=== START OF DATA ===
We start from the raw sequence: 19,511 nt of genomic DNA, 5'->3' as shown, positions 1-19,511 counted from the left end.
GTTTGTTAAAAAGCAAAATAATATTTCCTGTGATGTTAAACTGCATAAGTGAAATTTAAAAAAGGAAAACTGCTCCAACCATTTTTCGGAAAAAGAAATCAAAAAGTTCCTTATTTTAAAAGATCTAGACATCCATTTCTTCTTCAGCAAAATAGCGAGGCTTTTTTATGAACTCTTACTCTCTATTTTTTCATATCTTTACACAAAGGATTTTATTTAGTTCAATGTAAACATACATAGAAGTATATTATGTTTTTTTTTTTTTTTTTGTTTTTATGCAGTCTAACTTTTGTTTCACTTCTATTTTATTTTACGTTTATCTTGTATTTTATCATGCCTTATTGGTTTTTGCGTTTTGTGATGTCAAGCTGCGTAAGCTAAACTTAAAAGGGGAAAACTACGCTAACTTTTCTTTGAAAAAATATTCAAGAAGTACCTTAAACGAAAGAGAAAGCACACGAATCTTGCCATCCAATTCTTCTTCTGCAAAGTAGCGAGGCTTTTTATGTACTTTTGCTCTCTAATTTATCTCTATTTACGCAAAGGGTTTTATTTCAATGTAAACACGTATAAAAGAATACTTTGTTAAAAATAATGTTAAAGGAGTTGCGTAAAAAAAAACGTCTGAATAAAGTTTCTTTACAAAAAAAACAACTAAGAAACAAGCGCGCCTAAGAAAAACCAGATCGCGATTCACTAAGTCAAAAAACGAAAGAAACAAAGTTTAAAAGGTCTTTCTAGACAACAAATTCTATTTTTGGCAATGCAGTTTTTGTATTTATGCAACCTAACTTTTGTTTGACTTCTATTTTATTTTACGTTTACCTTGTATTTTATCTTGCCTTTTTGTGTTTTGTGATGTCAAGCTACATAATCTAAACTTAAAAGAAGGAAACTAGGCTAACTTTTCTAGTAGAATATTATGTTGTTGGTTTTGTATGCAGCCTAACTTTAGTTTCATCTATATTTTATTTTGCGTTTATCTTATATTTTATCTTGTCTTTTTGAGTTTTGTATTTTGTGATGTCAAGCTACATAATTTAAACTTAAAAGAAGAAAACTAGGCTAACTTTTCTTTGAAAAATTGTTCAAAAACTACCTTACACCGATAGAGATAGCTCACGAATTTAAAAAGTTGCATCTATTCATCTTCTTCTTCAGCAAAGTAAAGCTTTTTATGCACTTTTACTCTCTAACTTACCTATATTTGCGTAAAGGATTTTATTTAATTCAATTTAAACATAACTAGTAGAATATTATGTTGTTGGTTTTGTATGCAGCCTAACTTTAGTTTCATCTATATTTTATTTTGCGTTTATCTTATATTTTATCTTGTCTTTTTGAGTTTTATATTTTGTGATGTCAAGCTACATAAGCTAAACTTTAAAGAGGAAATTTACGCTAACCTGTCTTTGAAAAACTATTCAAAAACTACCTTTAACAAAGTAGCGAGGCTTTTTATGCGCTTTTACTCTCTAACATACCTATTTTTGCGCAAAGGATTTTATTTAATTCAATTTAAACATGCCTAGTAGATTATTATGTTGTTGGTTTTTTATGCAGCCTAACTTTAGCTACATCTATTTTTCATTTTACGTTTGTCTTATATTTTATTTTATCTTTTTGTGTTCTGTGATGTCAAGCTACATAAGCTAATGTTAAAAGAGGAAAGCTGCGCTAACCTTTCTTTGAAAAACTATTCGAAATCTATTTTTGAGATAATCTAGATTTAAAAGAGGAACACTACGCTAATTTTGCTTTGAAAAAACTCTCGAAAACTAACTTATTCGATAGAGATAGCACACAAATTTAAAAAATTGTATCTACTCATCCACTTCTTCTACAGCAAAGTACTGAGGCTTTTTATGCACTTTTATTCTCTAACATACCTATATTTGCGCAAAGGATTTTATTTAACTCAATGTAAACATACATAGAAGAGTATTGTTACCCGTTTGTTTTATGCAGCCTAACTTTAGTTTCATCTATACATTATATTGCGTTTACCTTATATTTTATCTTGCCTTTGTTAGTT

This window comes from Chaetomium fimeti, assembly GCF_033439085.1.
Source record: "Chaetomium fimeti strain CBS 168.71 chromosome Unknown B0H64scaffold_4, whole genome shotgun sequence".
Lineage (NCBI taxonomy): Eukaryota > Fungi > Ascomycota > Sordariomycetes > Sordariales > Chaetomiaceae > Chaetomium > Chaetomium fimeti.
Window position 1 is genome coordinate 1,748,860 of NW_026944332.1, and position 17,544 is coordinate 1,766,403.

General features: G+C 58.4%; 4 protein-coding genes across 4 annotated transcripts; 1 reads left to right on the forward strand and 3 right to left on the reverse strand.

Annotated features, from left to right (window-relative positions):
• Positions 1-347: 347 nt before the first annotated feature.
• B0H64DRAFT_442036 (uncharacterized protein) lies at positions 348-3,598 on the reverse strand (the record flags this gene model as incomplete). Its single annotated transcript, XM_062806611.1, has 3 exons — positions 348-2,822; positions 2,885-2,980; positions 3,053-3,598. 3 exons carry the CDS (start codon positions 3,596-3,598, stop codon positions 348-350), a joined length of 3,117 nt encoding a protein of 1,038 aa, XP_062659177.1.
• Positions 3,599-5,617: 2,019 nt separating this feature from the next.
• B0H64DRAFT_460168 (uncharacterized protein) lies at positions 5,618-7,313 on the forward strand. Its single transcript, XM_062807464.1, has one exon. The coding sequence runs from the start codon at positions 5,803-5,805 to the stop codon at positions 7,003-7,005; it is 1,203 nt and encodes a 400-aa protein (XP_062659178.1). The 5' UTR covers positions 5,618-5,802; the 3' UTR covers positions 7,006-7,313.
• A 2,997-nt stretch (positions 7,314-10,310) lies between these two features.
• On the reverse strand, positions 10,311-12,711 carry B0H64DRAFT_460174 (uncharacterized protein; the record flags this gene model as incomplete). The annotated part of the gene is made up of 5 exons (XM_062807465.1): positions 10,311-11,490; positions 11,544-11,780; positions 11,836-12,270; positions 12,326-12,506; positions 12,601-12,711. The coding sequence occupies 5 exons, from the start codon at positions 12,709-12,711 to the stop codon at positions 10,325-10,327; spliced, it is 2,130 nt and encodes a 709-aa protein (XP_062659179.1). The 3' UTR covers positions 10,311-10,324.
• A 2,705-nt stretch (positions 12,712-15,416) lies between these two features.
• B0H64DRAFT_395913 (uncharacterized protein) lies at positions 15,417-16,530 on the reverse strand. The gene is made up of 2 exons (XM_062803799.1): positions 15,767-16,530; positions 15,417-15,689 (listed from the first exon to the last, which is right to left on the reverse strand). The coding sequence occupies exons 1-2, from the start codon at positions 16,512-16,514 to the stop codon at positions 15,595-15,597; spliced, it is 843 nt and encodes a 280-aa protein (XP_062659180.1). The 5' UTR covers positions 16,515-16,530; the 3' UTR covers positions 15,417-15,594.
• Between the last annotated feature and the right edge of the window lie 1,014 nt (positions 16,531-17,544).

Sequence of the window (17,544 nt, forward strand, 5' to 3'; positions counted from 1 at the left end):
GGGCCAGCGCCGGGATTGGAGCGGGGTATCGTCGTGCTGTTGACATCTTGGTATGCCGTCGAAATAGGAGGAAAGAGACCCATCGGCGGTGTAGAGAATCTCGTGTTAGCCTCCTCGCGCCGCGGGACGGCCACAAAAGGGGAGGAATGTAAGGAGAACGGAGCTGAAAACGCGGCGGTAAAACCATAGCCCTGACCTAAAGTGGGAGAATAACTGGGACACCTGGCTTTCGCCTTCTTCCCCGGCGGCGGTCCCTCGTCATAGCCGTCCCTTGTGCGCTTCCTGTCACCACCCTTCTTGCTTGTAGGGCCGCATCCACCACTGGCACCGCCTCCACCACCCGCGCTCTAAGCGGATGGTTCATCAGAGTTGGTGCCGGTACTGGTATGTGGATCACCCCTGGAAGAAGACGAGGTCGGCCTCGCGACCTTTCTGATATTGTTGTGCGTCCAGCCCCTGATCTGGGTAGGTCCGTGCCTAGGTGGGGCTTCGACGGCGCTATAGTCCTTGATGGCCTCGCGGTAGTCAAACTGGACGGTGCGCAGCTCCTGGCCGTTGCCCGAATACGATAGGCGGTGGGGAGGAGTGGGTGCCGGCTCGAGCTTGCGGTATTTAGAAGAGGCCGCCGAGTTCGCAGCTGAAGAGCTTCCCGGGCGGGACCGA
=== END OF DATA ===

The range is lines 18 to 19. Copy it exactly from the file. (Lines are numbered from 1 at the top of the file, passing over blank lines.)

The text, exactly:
Sequence of the window (17,544 nt, forward strand, 5' to 3'; positions counted from 1 at the left end):
GGGCCAGCGCCGGGATTGGAGCGGGGTATCGTCGTGCTGTTGACATCTTGGTATGCCGTCGAAATAGGAGGAAAGAGACCCATCGGCGGTGTAGAGAATCTCGTGTTAGCCTCCTCGCGCCGCGGGACGGCCACAAAAGGGGAGGAATGTAAGGAGAACGGAGCTGAAAACGCGGCGGTAAAACCATAGCCCTGACCTAAAGTGGGAGAATAACTGGGACACCTGGCTTTCGCCTTCTTCCCCGGCGGCGGTCCCTCGTCATAGCCGTCCCTTGTGCGCTTCCTGTCACCACCCTTCTTGCTTGTAGGGCCGCATCCACCACTGGCACCGCCTCCACCACCCGCGCTCTAAGCGGATGGTTCATCAGAGTTGGTGCCGGTACTGGTATGTGGATCACCCCTGGAAGAAGACGAGGTCGGCCTCGCGACCTTTCTGATATTGTTGTGCGTCCAGCCCCTGATCTGGGTAGGTCCGTGCCTAGGTGGGGCTTCGACGGCGCTATAGTCCTTGATGGCCTCGCGGTAGTCAAACTGGACGGTGCGCAGCTCCTGGCCGTTGCCCGAATACGATAGGCGGTGGGGAGGAGTGGGTGCCGGCTCGAGCTTGCGGTATTTAGAAGAGGCCGCCGAGTTCGCAGCTGAAGAGCTTCCCGGGCGGGACCGA